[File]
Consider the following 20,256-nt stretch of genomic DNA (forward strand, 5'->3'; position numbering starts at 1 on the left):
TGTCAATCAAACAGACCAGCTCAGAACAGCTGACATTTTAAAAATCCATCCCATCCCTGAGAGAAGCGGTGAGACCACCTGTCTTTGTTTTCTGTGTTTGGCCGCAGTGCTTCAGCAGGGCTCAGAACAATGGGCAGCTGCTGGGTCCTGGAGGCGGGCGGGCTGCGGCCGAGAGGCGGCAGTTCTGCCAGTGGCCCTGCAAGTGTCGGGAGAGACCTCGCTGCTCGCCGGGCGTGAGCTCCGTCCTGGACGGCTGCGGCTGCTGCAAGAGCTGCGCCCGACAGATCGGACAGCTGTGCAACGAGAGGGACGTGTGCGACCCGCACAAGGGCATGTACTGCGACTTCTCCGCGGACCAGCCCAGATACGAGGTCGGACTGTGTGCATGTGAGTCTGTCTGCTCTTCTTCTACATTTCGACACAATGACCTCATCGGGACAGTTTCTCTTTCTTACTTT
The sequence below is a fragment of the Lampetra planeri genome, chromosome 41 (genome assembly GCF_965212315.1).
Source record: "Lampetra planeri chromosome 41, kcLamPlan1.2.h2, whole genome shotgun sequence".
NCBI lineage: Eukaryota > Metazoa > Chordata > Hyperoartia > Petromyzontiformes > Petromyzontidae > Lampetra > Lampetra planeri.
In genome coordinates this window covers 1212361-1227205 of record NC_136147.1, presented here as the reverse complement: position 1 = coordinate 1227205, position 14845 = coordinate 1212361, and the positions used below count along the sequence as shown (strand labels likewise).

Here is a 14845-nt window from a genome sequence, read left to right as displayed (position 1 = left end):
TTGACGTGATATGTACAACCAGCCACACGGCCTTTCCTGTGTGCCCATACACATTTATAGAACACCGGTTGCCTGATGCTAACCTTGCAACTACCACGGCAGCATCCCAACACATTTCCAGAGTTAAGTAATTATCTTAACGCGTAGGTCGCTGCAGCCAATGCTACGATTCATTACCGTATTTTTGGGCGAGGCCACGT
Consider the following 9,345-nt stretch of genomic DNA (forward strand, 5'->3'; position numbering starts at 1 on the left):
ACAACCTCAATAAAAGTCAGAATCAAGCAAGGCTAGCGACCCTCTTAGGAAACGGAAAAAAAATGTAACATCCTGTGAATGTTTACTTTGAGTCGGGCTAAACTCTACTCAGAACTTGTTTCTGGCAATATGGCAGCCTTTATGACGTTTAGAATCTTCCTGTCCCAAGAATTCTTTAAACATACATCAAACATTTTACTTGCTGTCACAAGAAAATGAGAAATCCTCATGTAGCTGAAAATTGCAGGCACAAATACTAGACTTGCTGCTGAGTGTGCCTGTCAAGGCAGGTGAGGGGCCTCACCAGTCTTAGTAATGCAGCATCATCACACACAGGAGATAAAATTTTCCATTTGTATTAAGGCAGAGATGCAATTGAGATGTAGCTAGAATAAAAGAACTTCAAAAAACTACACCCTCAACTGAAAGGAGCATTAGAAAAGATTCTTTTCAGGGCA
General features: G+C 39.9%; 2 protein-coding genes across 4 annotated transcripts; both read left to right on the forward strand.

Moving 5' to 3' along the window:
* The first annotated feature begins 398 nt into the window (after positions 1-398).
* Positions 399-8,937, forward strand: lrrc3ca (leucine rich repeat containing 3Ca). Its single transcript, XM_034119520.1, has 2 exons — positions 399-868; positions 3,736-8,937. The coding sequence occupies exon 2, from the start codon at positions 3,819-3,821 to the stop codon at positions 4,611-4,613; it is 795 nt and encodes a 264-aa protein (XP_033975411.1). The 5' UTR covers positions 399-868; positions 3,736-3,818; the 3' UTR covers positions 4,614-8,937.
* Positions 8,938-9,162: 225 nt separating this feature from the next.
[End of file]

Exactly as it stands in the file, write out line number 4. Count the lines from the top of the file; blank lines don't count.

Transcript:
Source record: "Lampetra planeri chromosome 41, kcLamPlan1.2.h2, whole genome shotgun sequence".